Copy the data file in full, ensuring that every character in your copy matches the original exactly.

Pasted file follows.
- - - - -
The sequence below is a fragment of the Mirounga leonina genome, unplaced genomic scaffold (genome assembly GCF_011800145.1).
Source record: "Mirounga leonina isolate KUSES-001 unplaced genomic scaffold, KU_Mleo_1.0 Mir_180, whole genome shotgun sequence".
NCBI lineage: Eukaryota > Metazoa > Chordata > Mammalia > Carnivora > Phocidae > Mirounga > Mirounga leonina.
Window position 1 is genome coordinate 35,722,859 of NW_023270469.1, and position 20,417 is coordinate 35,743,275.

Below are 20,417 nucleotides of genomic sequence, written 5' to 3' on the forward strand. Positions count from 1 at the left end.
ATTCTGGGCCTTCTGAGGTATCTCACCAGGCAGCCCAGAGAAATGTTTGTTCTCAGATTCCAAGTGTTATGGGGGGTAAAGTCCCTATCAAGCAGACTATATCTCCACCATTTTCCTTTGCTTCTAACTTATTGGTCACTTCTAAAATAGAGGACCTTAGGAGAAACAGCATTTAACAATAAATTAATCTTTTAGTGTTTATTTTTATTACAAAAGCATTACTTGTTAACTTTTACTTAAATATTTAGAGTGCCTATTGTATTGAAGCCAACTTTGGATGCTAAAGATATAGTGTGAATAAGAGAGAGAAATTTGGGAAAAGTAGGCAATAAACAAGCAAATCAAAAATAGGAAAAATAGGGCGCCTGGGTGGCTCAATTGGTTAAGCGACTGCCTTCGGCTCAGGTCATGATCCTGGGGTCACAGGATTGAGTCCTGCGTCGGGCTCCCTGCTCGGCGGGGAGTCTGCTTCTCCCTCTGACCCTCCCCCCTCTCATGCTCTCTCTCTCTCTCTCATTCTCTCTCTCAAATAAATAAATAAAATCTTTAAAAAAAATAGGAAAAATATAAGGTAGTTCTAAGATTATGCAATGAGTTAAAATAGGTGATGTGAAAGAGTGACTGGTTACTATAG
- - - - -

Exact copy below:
The sequence below is a fragment of the Mirounga leonina genome, unplaced genomic scaffold (genome assembly GCF_011800145.1).
Source record: "Mirounga leonina isolate KUSES-001 unplaced genomic scaffold, KU_Mleo_1.0 Mir_180, whole genome shotgun sequence".
NCBI lineage: Eukaryota > Metazoa > Chordata > Mammalia > Carnivora > Phocidae > Mirounga > Mirounga leonina.
Window position 1 is genome coordinate 35,722,859 of NW_023270469.1, and position 20,417 is coordinate 35,743,275.

Below are 20,417 nucleotides of genomic sequence, written 5' to 3' on the forward strand. Positions count from 1 at the left end.
ATTCTGGGCCTTCTGAGGTATCTCACCAGGCAGCCCAGAGAAATGTTTGTTCTCAGATTCCAAGTGTTATGGGGGGTAAAGTCCCTATCAAGCAGACTATATCTCCACCATTTTCCTTTGCTTCTAACTTATTGGTCACTTCTAAAATAGAGGACCTTAGGAGAAACAGCATTTAACAATAAATTAATCTTTTAGTGTTTATTTTTATTACAAAAGCATTACTTGTTAACTTTTACTTAAATATTTAGAGTGCCTATTGTATTGAAGCCAACTTTGGATGCTAAAGATATAGTGTGAATAAGAGAGAGAAATTTGGGAAAAGTAGGCAATAAACAAGCAAATCAAAAATAGGAAAAATAGGGCGCCTGGGTGGCTCAATTGGTTAAGCGACTGCCTTCGGCTCAGGTCATGATCCTGGGGTCACAGGATTGAGTCCTGCGTCGGGCTCCCTGCTCGGCGGGGAGTCTGCTTCTCCCTCTGACCCTCCCCCCTCTCATGCTCTCTCTCTCTCTCTCATTCTCTCTCTCAAATAAATAAATAAAATCTTTAAAAAAAATAGGAAAAATATAAGGTAGTTCTAAGATTATGCAATGAGTTAAAATAGGTGATGTGAAAGAGTGACTGGTTACTATAG